Here's a great tip:
Enter your email address and we'll send you our weekly magazine by email with fresh, exciting and thoughtful content that will enrich your inbox and your life, week after week. And it's free.
Oh, and don't forget to like our facebook page too!
Printed from chabad.org
All Departments
Jewish Holidays
TheRebbe.org
Jewish.TV - Video
Jewish Audio
News
Kabbalah Online
JewishWoman.org
Kids Zone
Contact Us
Visit us on Facebook

Why four cups of wine by the seder?

Why four cups of wine by the seder?

E-mail

Wine is considered a royal drink, one that symbolizes freedom. It is the appropriate beverage for the nights when we celebrate our freedom from Egyptian bondage.

Many reasons are given for drinking four cups of wine. Here are some of them:

When promising to deliver the Jews from Egyptian slavery, G‑d used four terms to describe the redemption (Exodus 6:6-8): a) "I shall take you out..." b) "I shall rescue you..." c) "I shall redeem you..." d) "I shall bring you..."


The four cups symbolize our freedom from our four exilesWe were liberated from Pharaoh's four evil decrees: a) Slavery. b) The ordered murder of all male progeny by the Hebrew midwives. c) The drowning of all Hebrew boys in the Nile by Egyptian thugs. d) The decree ordering the Israelites to collect their own straw for use in their brick production.


The four cups symbolize our freedom from our four exiles: The Egyptian, Babylonian, and Greek exiles, and our current exile which we hope to be rid of very soon with the coming of Moshiach.


The words "cup of wine" are mentioned four times in Pharaoh's butler's dream (Genesis 40:11-13). According to the Midrash, these cups of wine alluded to the Israelites' liberation.


According to Kabbalah, there are four forces of impurity (anti-divinity, or kelipah). On Passover, when we celebrate our physical freedom, we also celebrate our liberation from these spiritual forces. Our physical departure from Egypt was a reflection of our spiritual one—we were pulled from the clutches of depravity and impurity and set on the path to receiving the Torah and connecting with G‑d.

Rabbi Silberberg resides in Brooklyn, NY, with his wife Chaya Mushka and their three children.
The content on this page is provided by AskMoses.com, and is copyrighted by the author, publisher, and/or AskMoses.com. You are welcome to distribute it further, provided you do not revise any part of it and you include this statement, credit the author and/or publisher, and include a link to www.AskMoses.com.
© Copyright, all rights reserved. If you enjoyed this article, we encourage you to distribute it further, provided that you comply with Chabad.org's copyright policy.
E-mail
1000 characters remaining
Email me when new comments are posted.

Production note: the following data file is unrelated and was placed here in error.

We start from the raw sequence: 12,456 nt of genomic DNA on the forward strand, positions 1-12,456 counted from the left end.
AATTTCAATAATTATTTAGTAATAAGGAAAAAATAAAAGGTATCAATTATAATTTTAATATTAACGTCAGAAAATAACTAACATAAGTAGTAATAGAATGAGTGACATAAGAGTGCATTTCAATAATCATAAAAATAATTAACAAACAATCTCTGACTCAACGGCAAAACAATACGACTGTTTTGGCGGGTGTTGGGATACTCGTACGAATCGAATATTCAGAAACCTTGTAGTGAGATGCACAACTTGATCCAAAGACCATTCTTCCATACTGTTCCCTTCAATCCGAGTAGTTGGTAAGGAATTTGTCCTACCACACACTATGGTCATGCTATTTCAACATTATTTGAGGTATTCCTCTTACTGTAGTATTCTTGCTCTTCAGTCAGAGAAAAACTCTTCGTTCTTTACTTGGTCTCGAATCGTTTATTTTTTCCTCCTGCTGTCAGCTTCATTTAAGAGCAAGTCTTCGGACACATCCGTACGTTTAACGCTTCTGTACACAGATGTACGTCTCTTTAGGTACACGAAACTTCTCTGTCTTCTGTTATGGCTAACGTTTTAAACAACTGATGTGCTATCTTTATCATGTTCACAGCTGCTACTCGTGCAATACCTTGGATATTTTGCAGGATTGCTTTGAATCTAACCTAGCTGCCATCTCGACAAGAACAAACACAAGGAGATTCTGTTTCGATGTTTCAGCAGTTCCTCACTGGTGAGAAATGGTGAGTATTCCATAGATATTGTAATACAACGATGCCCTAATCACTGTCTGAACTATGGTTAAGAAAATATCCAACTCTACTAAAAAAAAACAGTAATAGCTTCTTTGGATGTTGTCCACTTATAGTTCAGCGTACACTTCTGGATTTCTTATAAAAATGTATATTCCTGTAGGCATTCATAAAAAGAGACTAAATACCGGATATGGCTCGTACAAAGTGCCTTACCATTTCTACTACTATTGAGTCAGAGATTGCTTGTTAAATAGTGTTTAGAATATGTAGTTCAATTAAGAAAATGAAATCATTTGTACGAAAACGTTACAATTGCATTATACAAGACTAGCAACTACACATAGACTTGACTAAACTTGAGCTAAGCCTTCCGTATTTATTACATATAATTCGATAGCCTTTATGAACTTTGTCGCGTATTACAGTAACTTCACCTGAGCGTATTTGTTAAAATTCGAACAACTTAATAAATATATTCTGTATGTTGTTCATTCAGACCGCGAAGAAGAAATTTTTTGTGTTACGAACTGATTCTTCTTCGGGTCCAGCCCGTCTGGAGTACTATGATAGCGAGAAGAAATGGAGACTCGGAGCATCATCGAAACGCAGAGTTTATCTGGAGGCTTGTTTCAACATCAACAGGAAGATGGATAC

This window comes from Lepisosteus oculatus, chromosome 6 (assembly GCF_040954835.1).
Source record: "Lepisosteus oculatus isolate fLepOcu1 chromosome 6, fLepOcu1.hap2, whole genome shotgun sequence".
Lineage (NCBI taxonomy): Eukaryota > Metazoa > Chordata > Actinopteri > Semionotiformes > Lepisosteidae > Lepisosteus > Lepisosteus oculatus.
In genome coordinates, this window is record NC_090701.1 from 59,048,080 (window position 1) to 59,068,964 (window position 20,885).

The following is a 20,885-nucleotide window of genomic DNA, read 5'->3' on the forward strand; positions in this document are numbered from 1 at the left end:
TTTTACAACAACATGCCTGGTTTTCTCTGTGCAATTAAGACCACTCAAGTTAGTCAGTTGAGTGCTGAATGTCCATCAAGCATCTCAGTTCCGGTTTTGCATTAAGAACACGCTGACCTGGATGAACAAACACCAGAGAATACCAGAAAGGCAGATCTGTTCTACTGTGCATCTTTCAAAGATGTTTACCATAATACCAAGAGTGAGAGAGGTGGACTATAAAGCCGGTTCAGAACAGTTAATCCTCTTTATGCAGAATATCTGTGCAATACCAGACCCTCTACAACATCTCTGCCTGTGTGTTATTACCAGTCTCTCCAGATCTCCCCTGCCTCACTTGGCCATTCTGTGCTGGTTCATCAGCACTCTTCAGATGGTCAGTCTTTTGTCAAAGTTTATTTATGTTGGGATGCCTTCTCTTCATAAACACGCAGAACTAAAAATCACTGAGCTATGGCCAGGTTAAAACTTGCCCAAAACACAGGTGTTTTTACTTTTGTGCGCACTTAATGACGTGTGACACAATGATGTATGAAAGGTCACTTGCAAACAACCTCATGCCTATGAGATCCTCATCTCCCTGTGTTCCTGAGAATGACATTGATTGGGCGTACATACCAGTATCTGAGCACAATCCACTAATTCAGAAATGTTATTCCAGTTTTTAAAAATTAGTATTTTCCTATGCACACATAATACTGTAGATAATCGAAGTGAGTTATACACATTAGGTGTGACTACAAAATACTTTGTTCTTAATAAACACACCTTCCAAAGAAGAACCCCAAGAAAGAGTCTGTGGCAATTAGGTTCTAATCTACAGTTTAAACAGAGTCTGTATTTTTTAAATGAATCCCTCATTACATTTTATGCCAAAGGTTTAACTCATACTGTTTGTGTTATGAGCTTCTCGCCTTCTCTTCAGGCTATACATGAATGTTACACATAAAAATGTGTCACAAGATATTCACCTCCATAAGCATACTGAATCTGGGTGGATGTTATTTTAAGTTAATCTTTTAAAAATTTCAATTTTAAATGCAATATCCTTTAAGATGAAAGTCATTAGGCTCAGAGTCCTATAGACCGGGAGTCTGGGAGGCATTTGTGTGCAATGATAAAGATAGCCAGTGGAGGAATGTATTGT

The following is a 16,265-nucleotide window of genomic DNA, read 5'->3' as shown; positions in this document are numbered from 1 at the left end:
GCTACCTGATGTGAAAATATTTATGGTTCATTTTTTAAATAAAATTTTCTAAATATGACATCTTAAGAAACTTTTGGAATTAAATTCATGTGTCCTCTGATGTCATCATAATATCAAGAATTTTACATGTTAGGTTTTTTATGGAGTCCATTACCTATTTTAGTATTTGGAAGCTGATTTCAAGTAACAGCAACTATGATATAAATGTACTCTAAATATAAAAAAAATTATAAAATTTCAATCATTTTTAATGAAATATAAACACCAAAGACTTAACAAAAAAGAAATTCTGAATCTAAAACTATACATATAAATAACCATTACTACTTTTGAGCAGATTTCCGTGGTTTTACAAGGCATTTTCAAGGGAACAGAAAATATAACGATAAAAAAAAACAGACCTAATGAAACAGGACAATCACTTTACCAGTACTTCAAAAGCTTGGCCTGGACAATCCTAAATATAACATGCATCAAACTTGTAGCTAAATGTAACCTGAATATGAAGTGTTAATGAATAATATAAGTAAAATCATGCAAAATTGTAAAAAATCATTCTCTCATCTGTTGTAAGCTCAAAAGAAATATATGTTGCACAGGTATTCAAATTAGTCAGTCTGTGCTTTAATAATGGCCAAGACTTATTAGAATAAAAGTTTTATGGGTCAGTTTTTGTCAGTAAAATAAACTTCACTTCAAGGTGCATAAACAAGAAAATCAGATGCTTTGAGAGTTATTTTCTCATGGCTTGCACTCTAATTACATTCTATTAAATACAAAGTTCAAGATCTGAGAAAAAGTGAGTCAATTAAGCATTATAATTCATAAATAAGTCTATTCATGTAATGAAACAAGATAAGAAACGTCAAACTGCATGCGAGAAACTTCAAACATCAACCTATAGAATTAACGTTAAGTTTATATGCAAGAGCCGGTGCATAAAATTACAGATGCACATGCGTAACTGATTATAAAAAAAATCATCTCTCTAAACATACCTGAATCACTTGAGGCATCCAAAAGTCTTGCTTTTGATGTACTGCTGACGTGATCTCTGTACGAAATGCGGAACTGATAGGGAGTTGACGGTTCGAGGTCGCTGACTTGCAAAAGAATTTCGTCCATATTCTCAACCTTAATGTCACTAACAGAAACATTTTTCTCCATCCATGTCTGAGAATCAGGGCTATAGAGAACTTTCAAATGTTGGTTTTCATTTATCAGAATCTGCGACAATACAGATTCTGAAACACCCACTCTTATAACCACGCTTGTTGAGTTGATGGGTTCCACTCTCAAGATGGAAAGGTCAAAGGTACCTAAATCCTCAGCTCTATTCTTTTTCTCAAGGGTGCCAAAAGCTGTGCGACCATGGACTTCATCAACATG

Sort By:
Discussion (10)
March 2, 2014
When was wine introduced as part of the Seder?
Jose Vega
Miami
July 15, 2013
Must the wine be alcoholic?
The blessing is for fruit of the vine. So is grape juice ok or must it be proper wine?
Fivish
London
March 21, 2013
Re: four cups
Many of the reasons given here, including perhaps the most famous one about the four cups corresponding to the four terms used to describe the redemption, are from the Jerusalem Talmud and Midrash. In fact, much of the present day Haggadah was around even before Talmudic times.
Yehuda Shurpin for Chabad.org
March 21, 2013
Four Cups
While all the meanings for the Four Cups are modern reflections and interpretations for devotional use, the real reason is that in ancient times wine was expensive and for Pesach our poor could not afford it. The Mishnah tell us that every table should have at least Four Cups of wine (liquid measure), even if it came from the "community fund". In Mishnaic times (200 C.E.) our modern Seder was not yet formed and the use and function of the Four Cups was different then today.
Dr. Ismael Otero
New Mexico
April 5, 2012
ALternatively, there's four cups of wine because the entire Seder is a mnemonic device based on fours.
put wine, water, vegetable, and matzoh at the four corners.
Wine, wash hands, dip veg, aficomen (main thing) then the ...FOUR tellings of passover, (seond cup...and restart the order)
wine, wash hands, vegetable, then matzoh (the main meal). third cup, other prayrers, then fourth cup.
nerdpocalypse
havre de grace, md
March 17, 2012
Four Cups of Wine
Do we know actually when the tradition of adding the four Cups of Wine was added to the Exodus 12 institution?
Rivka
Freehold, NJ, USA
April 23, 2008
Four Cups of Wine was too much for me!
My sincere appreciation for Mr. Silberberg's articles that are filled with biblical knowledge. It has helped me gain insight.

Although I drank four cups of Kosher red wine during Seder, it was too much for me all at once. On the other hand, I look at the generational faith that brought freedom from bondage and Seder accomplishes that freedom for me. I hope when we drink four cups of wine, we are looking forward for that freedom (by faith) that has kept us slaves to our inhibitions. Hope this Seder will be meaningful to all of you.

Have a blessed Pesach!
Elizabeth
chabadofbakersfield.com
April 19, 2008
website
This is one of the most helpful and accessible websites I have ever used. Thank you
Maria Holmden
April 16, 2008
RE: Four Cups, Four Blessings?
Since each of the cups is a unique mitzvah, it commands its own blessing. (Magan Avraham 474)
Menachem Posner
April 13, 2008
Four Cups, Four Blessings?
A question was asked of me and I do not have an adequate answer, perhaps you can help me out. At Passover we say the wine blessing four times. Is the reason these are not unnecessary blessings due to the specific locations in the Seder? Is there a minimum time that must pass between each wine blessing? Or, more generally, Through what events or time does single wine blessing last?
Anonymous
This page in other languages
FEATURED ON CHABAD.ORG